“I’ll go back to the house with you,” she said. “After all, what difference does it make?”
The woman who stood there holding the lantern above her head was the most tragically beautiful creature I had ever seen. She did not appear to be very young. Possibly she was in her later thirties, but her small, almost childish, stature gave her the appearance of extreme youth. Great dark eyes burnt in a small ashen pale face, whose pallor was accentuated by her vivid scarlet mouth. Masses of blue-black hair tumbled about her shoulders, and on to the leather collar of my coat. Evidently the coat had been hastily donned, for it wasn’t fastened, and exposed to view the shimmery satin of an evening gown she wore.
In a brief glance I noted her sodden silver shoes, and the mud-stained hem of her gown. The silver lace which bordered it was mud-stained and spattered with blood. A pongee cloak, which she had evidently used to motor in, lay a drenched and soggy mass on the seat of the roadster.
For a strained moment we stared at each other. The fragile, infinitely pathetic woman facing Alan and myself. Then she swayed as if about to fall. I started toward her, but she straightened up bravely and gave a little laugh.
“It — it isn’t very pleasant out here,” she said in a musical voice, “the house is a trifle better.”
Silently we trudged back through the overgrown grass and weeds, our feet sinking deep into the spongy ground. Alan relieved her of the lantern and lighted us into the house.
“I — I’ll return your coat to you.” she said in a half-apologetic tone, going towards the stove, which still glowed red and cheerful from the fire Alan had built. “I shan’t need it now. I really didn’t mean to steal it. I hoped to return it somehow — some way. I was desperate.”
As we were silent, she choked and then with an air of bravado, continued: “I am sorry I cannot offer you any better hospitality, but — “ a wave of a very thin white hand expressed more than words could have done.
“Offer us any better hospitality — ?” Alan repeated dumbly after her.
“Yes. This is my home, but it isn’t the same as it was when I lived here.”
“I — I don’t quite understand,” I stammered.
A thin white line settled about Alan’s rigid mouth. I knew he was wondering what connection the beautiful pallid woman had with the dead man lying upstairs. If she had herself killed him — or if she even knew of his existence. She seemed to sense what I did; for the half-born smile on her lips faded, the dark eyes became darker, if possible, as they widened. Her hands fluttered upward, then dropped helplessly to the side of her orchid-colored gown.
“Yes,” she said dully, as if in reply to a question — “I killed him. I was in the closet upstairs when you went into the other room. While you were in there I stole out through the door I had locked on the inside, and down the stairs. I took your cloak, and ran out to the stable. I was going to drive away, when you called me back. Perhaps it is just as well you did. It doesn’t matter much one way or another.”
“You killed Judge MacPherson?” I gasped. “Why?”
“You knew him ?”
An enigmatical smile played about her lips, full and softly rounded like a child’s. That smile held a world of wisdom and tragedy in a moment’s flicker. It made her face strangely old and careworn in the light of the oil lamp. I suddenly seemed to be looking at the remnants of a once beautiful woman, at a battered and bruised soul — not at the woman herself.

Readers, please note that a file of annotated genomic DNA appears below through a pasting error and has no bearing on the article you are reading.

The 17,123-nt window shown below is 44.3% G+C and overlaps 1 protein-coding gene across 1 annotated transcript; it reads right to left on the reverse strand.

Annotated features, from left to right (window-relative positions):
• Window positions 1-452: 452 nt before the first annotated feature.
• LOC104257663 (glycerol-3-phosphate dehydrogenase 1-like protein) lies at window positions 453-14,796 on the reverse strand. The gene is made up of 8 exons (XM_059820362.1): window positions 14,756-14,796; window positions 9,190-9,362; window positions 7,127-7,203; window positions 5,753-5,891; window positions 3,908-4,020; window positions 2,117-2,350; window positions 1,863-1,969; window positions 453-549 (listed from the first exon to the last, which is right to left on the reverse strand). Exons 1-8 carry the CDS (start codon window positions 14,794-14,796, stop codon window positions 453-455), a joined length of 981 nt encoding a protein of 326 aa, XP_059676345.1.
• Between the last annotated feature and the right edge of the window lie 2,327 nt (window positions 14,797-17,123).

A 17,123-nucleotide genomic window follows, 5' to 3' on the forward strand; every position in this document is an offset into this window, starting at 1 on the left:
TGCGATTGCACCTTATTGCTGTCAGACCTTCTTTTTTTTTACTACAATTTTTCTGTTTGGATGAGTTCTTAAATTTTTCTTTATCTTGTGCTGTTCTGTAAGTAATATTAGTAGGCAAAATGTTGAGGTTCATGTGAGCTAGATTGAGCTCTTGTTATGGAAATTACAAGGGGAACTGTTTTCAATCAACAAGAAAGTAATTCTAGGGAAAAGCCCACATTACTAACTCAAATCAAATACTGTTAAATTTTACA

“I wonder just how well you knew him,” she said as though to herself. “Not as well as I did, at any rate.”
“He was your lover?” Alan asked.
We lowered our voices as if taking our key from her. Curiously, I felt more of an interest in the woman herself than the fact that she had killed Judge MacPherson. She shook her head in reply to Alan’s question and her lips curled scornfully.
After a little, she said:
“Would you like to have me tell you all about it? Somehow, I feel as if I should be relieved if I did so; I’m really very unnerved and shaken. After all, it’s a terrible thing to take a human life — to watch a soul leave a man’s body, even though you know that man to be a reptile and deserving of more than one death. I shan’t speak when I am arrested. They can do as they like with me. But I’ll not have the newspapers and their ravenous readers gloating over my miserable downfall. You do not know who I am, nor do I know you — we shall never meet again — and something tells me that when morning comes you will allow me to go my way, and you will go another, so — I should like you to know the truth.”
She was strangely calm. Only the pallid whiteness of her face, and a glitter to her dark eyes, showed any of the tumult seething within her. Alan and I both hung upon her words. Somehow it seemed unnecessary for us to talk. She shivered. Without a word Alan pulled the box on which he had flung his coat nearer the fire, and half assisted her to sit upon it.
“Shall I go upstairs and fetch you a chair?” he said.
“No! No! Oh, no!” For one instant she lost control of herself. The next moment she was as calm and restrained as a society matron serving tea.
Alan and I seated ourselves on the floor at her feet. The thunder and lightning had ceased, and but for the steady drip, drip of the rain, the night was placid and quiet.
For a long time it seemed to my overwrought nerves the woman sat there with her hands clasped loosely in her lap, her great eyes staring at a red glowing spot on the old stove. Once or twice she glanced apprehensively over her shoulder as though she expected the man she had slain to appear in the doorway behind her.